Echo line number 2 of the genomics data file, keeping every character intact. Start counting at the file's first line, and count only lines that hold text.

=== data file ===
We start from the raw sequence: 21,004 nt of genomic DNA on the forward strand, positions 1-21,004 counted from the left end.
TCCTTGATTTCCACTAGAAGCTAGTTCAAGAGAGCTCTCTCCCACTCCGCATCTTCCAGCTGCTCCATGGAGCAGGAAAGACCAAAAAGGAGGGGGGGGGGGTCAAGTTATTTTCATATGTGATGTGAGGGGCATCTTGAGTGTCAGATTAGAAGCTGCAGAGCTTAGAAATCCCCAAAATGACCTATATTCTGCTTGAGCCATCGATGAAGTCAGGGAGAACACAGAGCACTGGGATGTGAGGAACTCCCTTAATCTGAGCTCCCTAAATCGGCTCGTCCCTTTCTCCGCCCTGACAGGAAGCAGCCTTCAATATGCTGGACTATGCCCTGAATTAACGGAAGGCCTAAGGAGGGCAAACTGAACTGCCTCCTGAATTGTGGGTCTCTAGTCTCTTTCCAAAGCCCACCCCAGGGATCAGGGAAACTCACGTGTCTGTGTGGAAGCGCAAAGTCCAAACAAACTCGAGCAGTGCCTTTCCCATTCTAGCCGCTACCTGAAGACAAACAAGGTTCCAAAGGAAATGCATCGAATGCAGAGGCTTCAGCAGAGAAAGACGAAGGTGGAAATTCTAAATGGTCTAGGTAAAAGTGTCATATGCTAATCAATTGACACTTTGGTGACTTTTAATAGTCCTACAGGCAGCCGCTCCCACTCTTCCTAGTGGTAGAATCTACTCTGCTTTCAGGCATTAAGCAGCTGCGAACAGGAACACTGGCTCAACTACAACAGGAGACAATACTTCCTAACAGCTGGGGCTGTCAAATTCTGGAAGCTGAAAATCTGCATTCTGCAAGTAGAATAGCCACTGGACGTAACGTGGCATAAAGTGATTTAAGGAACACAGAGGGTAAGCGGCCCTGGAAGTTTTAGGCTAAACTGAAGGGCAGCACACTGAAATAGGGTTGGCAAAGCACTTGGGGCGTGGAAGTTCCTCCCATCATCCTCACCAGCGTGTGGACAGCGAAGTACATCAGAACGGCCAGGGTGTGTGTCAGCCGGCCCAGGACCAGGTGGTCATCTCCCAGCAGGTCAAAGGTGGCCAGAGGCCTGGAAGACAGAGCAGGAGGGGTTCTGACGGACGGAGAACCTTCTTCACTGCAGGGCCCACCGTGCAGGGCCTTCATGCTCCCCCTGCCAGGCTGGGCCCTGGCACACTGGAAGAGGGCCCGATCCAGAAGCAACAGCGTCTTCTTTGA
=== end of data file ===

TCCTTGATTTCCACTAGAAGCTAGTTCAAGAGAGCTCTCTCCCACTCCGCATCTTCCAGCTGCTCCATGGAGCAGGAAAGACCAAAAAGGAGGGGGGGGGGGTCAAGTTATTTTCATATGTGATGTGAGGGGCATCTTGAGTGTCAGATTAGAAGCTGCAGAGCTTAGAAATCCCCAAAATGACCTATATTCTGCTTGAGCCATCGATGAAGTCAGGGAGAACACAGAGCACTGGGATGTGAGGAACTCCCTTAATCTGAGCTCCCTAAATCGGCTCGTCCCTTTCTCCGCCCTGACAGGAAGCAGCCTTCAATATGCTGGACTATGCCCTGAATTAACGGAAGGCCTAAGGAGGGCAAACTGAACTGCCTCCTGAATTGTGGGTCTCTAGTCTCTTTCCAAAGCCCACCCCAGGGATCAGGGAAACTCACGTGTCTGTGTGGAAGCGCAAAGTCCAAACAAACTCGAGCAGTGCCTTTCCCATTCTAGCCGCTACCTGAAGACAAACAAGGTTCCAAAGGAAATGCATCGAATGCAGAGGCTTCAGCAGAGAAAGACGAAGGTGGAAATTCTAAATGGTCTAGGTAAAAGTGTCATATGCTAATCAATTGACACTTTGGTGACTTTTAATAGTCCTACAGGCAGCCGCTCCCACTCTTCCTAGTGGTAGAATCTACTCTGCTTTCAGGCATTAAGCAGCTGCGAACAGGAACACTGGCTCAACTACAACAGGAGACAATACTTCCTAACAGCTGGGGCTGTCAAATTCTGGAAGCTGAAAATCTGCATTCTGCAAGTAGAATAGCCACTGGACGTAACGTGGCATAAAGTGATTTAAGGAACACAGAGGGTAAGCGGCCCTGGAAGTTTTAGGCTAAACTGAAGGGCAGCACACTGAAATAGGGTTGGCAAAGCACTTGGGGCGTGGAAGTTCCTCCCATCATCCTCACCAGCGTGTGGACAGCGAAGTACATCAGAACGGCCAGGGTGTGTGTCAGCCGGCCCAGGACCAGGTGGTCATCTCCCAGCAGGTCAAAGGTGGCCAGAGGCCTGGAAGACAGAGCAGGAGGGGTTCTGACGGACGGAGAACCTTCTTCACTGCAGGGCCCACCGTGCAGGGCCTTCATGCTCCCCCTGCCAGGCTGGGCCCTGGCACACTGGAAGAGGGCCCGATCCAGAAGCAACAGCGTCTTCTTTGA